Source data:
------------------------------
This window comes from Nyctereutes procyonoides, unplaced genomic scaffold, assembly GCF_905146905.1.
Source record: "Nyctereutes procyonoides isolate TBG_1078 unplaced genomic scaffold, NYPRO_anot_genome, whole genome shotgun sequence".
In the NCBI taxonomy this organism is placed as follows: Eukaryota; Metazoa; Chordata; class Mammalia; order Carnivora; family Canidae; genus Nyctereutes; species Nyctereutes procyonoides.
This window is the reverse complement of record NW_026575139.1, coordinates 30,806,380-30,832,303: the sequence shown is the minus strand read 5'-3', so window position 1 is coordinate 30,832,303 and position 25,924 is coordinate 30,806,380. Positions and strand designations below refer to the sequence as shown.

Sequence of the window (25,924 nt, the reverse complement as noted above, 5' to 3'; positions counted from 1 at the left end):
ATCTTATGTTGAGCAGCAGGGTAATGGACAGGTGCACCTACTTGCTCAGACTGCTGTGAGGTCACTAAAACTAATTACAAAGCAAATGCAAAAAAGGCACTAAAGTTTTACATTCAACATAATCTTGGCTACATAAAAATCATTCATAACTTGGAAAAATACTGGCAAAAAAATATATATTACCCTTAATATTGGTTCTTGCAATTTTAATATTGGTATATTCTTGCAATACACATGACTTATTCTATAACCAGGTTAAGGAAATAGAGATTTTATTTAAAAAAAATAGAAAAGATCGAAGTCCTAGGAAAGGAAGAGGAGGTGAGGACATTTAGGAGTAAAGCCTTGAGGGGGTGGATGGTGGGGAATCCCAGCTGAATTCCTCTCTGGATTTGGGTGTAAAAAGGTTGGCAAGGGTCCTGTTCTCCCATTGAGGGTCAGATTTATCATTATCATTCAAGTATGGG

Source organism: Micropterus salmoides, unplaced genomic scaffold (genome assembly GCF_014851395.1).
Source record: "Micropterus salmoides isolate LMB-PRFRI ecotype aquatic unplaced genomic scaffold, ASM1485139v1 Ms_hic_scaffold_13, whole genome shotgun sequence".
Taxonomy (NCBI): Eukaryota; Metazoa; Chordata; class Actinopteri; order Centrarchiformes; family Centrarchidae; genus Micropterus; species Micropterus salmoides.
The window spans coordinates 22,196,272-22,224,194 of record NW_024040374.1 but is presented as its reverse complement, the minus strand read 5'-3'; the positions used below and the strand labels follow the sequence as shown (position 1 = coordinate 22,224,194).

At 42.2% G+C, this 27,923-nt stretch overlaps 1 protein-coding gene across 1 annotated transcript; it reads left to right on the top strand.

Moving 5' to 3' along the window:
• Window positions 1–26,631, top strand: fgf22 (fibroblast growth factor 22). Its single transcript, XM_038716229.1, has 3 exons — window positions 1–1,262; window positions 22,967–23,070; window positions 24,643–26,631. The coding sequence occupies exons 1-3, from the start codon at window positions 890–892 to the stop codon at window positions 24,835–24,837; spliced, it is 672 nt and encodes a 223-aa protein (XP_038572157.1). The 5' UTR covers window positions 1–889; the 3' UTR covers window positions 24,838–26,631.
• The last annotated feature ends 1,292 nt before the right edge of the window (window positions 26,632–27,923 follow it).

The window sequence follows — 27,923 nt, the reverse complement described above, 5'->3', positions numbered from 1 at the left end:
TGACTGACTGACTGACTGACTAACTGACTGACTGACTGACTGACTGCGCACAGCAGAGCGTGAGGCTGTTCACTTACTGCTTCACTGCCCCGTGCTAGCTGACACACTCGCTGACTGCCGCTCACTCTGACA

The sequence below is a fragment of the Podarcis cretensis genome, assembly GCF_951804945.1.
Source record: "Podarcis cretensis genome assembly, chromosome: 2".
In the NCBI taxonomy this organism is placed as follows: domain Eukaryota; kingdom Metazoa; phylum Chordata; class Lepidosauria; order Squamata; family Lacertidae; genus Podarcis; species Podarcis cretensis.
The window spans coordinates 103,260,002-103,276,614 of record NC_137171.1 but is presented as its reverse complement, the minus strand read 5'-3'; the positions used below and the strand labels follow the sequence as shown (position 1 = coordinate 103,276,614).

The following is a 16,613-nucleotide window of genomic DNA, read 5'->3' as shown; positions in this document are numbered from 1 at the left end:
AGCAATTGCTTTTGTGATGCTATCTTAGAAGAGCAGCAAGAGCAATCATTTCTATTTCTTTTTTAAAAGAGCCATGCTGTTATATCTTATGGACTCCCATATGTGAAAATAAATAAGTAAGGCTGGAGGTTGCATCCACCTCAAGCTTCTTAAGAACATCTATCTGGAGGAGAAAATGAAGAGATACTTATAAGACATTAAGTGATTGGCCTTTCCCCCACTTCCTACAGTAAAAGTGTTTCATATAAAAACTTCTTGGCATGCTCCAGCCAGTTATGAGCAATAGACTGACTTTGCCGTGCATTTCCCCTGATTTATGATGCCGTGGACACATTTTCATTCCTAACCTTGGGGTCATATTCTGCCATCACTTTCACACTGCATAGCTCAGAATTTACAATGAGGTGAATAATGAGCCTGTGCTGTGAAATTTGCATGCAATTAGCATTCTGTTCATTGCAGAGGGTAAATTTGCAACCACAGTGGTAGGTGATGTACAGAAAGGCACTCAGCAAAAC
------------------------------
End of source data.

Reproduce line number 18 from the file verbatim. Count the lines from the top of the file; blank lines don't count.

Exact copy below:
Source record: "Podarcis cretensis genome assembly, chromosome: 2".